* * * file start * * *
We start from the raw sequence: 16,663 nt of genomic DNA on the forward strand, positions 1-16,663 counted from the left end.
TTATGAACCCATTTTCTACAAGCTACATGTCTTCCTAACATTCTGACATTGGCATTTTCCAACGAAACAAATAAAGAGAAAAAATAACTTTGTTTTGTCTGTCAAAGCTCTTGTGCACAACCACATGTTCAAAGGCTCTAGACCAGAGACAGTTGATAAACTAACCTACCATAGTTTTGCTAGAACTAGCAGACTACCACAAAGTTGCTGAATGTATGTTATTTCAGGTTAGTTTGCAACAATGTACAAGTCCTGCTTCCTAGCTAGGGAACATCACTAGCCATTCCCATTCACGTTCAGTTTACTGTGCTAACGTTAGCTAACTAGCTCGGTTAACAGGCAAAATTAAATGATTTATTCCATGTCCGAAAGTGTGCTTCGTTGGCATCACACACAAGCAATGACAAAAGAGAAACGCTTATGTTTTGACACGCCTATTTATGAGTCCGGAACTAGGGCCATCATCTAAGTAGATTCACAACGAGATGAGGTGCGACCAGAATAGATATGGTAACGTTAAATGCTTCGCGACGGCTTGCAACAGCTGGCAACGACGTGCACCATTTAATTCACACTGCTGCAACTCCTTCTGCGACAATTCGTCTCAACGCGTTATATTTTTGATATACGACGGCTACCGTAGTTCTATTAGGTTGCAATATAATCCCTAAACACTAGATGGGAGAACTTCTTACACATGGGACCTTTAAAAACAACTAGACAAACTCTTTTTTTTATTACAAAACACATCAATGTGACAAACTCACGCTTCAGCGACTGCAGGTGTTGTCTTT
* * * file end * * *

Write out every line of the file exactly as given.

We start from the raw sequence: 16,663 nt of genomic DNA on the forward strand, positions 1-16,663 counted from the left end.
TTATGAACCCATTTTCTACAAGCTACATGTCTTCCTAACATTCTGACATTGGCATTTTCCAACGAAACAAATAAAGAGAAAAAATAACTTTGTTTTGTCTGTCAAAGCTCTTGTGCACAACCACATGTTCAAAGGCTCTAGACCAGAGACAGTTGATAAACTAACCTACCATAGTTTTGCTAGAACTAGCAGACTACCACAAAGTTGCTGAATGTATGTTATTTCAGGTTAGTTTGCAACAATGTACAAGTCCTGCTTCCTAGCTAGGGAACATCACTAGCCATTCCCATTCACGTTCAGTTTACTGTGCTAACGTTAGCTAACTAGCTCGGTTAACAGGCAAAATTAAATGATTTATTCCATGTCCGAAAGTGTGCTTCGTTGGCATCACACACAAGCAATGACAAAAGAGAAACGCTTATGTTTTGACACGCCTATTTATGAGTCCGGAACTAGGGCCATCATCTAAGTAGATTCACAACGAGATGAGGTGCGACCAGAATAGATATGGTAACGTTAAATGCTTCGCGACGGCTTGCAACAGCTGGCAACGACGTGCACCATTTAATTCACACTGCTGCAACTCCTTCTGCGACAATTCGTCTCAACGCGTTATATTTTTGATATACGACGGCTACCGTAGTTCTATTAGGTTGCAATATAATCCCTAAACACTAGATGGGAGAACTTCTTACACATGGGACCTTTAAAAACAACTAGACAAACTCTTTTTTTTATTACAAAACACATCAATGTGACAAACTCACGCTTCAGCGACTGCAGGTGTTGTCTTT